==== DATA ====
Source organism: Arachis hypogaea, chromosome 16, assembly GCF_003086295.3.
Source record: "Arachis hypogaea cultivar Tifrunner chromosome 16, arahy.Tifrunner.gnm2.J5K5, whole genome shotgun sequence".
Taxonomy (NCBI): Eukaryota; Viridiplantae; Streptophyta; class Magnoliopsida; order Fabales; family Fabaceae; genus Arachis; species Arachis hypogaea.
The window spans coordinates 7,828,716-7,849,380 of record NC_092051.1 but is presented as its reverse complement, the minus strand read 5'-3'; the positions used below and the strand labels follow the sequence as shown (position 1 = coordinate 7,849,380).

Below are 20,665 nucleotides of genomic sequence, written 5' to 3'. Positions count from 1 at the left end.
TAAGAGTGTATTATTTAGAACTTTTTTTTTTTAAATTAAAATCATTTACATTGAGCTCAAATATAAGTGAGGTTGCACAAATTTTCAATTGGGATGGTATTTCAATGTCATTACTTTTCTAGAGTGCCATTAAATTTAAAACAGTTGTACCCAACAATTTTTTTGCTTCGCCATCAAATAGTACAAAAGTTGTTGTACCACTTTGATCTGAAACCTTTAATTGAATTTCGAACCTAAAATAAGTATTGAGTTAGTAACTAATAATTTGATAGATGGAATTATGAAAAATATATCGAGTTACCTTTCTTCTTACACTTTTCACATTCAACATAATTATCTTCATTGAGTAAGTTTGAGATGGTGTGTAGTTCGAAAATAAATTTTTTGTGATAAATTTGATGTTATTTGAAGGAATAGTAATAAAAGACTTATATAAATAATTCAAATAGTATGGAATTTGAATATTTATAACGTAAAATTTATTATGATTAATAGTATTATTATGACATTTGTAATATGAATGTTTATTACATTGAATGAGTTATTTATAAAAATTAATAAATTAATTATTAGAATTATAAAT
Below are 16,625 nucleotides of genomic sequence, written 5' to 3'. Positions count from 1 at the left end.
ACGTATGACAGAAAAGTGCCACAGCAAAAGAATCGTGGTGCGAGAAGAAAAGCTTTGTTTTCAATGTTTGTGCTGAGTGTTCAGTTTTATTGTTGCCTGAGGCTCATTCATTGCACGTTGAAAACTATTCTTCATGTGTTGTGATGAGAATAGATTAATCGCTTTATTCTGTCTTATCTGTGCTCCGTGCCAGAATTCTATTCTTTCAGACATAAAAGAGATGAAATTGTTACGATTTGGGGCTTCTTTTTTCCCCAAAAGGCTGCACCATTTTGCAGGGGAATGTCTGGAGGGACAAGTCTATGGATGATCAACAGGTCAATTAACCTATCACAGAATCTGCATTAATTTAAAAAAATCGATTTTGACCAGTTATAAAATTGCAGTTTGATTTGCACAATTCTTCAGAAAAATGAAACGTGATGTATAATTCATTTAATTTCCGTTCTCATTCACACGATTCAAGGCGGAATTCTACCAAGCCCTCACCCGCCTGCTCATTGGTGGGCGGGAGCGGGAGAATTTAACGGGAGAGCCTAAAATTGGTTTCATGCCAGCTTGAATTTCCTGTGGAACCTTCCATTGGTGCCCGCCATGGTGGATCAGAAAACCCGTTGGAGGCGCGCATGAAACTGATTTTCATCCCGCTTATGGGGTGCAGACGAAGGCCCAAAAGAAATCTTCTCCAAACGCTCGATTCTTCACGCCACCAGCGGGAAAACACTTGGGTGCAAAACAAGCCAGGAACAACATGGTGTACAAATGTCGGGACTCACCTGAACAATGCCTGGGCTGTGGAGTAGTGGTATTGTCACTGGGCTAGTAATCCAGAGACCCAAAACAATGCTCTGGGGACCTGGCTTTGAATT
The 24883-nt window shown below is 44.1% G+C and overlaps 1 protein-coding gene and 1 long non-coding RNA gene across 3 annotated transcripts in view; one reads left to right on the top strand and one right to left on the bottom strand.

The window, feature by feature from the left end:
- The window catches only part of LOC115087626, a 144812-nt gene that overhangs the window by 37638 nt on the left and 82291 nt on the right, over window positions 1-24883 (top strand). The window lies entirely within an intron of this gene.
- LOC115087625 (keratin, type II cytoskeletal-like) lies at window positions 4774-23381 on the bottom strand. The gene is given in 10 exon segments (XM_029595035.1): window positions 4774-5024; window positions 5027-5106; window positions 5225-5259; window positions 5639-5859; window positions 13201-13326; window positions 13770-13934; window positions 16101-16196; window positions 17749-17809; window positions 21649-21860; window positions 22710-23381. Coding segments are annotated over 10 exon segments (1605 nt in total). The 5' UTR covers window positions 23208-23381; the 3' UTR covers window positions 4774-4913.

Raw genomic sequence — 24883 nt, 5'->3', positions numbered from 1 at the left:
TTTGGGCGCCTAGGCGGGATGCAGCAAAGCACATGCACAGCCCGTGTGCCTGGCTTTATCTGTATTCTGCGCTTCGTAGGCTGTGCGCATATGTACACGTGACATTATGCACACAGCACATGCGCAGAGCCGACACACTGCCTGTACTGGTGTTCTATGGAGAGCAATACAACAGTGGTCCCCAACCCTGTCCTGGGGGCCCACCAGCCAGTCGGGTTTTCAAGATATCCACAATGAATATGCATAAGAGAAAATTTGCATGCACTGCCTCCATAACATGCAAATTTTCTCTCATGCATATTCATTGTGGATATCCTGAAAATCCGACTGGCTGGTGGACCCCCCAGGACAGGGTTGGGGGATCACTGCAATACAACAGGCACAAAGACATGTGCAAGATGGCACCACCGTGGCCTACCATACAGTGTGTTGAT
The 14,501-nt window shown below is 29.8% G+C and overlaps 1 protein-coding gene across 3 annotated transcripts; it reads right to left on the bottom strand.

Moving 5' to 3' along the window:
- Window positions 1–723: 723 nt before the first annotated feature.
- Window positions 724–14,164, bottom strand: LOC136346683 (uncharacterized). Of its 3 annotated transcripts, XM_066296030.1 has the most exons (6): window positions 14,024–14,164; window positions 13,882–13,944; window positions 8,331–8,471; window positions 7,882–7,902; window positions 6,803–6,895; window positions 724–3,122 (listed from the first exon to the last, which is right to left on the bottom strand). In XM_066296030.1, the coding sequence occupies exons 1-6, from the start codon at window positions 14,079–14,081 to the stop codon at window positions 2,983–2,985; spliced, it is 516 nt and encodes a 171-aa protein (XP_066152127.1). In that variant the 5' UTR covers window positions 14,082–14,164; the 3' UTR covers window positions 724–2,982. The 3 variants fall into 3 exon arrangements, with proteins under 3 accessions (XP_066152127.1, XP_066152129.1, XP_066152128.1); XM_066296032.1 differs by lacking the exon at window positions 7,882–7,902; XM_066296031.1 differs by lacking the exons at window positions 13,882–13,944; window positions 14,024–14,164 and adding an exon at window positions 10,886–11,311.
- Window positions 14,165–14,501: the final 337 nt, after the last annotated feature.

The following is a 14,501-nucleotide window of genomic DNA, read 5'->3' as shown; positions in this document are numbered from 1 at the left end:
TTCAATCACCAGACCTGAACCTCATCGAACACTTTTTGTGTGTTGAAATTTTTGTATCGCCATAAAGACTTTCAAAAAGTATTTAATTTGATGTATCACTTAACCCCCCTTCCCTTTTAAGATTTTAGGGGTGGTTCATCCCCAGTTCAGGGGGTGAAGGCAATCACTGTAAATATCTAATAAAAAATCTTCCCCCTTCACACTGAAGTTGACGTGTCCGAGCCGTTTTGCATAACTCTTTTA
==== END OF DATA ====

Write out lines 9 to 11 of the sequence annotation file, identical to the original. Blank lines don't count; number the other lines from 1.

The 24883-nt window shown below is 44.1% G+C and overlaps 1 protein-coding gene and 1 long non-coding RNA gene across 3 annotated transcripts in view; one reads left to right on the top strand and one right to left on the bottom strand.

The window, feature by feature from the left end:
- The window catches only part of LOC115087626, a 144812-nt gene that overhangs the window by 37638 nt on the left and 82291 nt on the right, over window positions 1-24883 (top strand). The window lies entirely within an intron of this gene.